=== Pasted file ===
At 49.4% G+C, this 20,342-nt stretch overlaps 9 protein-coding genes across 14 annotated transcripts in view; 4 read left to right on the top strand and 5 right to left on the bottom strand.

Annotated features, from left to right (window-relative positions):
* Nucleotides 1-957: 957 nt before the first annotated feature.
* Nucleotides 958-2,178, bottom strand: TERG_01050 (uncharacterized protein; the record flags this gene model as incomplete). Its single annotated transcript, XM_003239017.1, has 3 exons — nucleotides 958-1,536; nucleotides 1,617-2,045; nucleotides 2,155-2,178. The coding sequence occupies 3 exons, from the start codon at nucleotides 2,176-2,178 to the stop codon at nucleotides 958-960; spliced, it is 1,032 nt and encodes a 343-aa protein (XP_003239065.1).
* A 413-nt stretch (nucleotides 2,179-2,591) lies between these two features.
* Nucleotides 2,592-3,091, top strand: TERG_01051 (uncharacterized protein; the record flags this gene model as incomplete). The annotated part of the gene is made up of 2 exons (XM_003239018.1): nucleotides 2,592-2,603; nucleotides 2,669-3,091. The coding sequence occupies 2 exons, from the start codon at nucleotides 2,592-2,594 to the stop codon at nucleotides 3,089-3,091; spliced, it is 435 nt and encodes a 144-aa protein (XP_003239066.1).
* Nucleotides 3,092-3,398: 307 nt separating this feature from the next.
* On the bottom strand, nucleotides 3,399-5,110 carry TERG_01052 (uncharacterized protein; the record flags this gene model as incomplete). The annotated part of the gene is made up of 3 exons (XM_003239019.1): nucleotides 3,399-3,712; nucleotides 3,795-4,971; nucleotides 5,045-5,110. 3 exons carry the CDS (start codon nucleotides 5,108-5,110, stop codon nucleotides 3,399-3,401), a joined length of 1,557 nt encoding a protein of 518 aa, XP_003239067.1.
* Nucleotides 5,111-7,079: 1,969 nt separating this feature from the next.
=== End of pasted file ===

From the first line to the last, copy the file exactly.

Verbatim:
At 49.4% G+C, this 20,342-nt stretch overlaps 9 protein-coding genes across 14 annotated transcripts in view; 4 read left to right on the top strand and 5 right to left on the bottom strand.

Annotated features, from left to right (window-relative positions):
* Nucleotides 1-957: 957 nt before the first annotated feature.
* Nucleotides 958-2,178, bottom strand: TERG_01050 (uncharacterized protein; the record flags this gene model as incomplete). Its single annotated transcript, XM_003239017.1, has 3 exons — nucleotides 958-1,536; nucleotides 1,617-2,045; nucleotides 2,155-2,178. The coding sequence occupies 3 exons, from the start codon at nucleotides 2,176-2,178 to the stop codon at nucleotides 958-960; spliced, it is 1,032 nt and encodes a 343-aa protein (XP_003239065.1).
* A 413-nt stretch (nucleotides 2,179-2,591) lies between these two features.
* Nucleotides 2,592-3,091, top strand: TERG_01051 (uncharacterized protein; the record flags this gene model as incomplete). The annotated part of the gene is made up of 2 exons (XM_003239018.1): nucleotides 2,592-2,603; nucleotides 2,669-3,091. The coding sequence occupies 2 exons, from the start codon at nucleotides 2,592-2,594 to the stop codon at nucleotides 3,089-3,091; spliced, it is 435 nt and encodes a 144-aa protein (XP_003239066.1).
* Nucleotides 3,092-3,398: 307 nt separating this feature from the next.
* On the bottom strand, nucleotides 3,399-5,110 carry TERG_01052 (uncharacterized protein; the record flags this gene model as incomplete). The annotated part of the gene is made up of 3 exons (XM_003239019.1): nucleotides 3,399-3,712; nucleotides 3,795-4,971; nucleotides 5,045-5,110. 3 exons carry the CDS (start codon nucleotides 5,108-5,110, stop codon nucleotides 3,399-3,401), a joined length of 1,557 nt encoding a protein of 518 aa, XP_003239067.1.
* Nucleotides 5,111-7,079: 1,969 nt separating this feature from the next.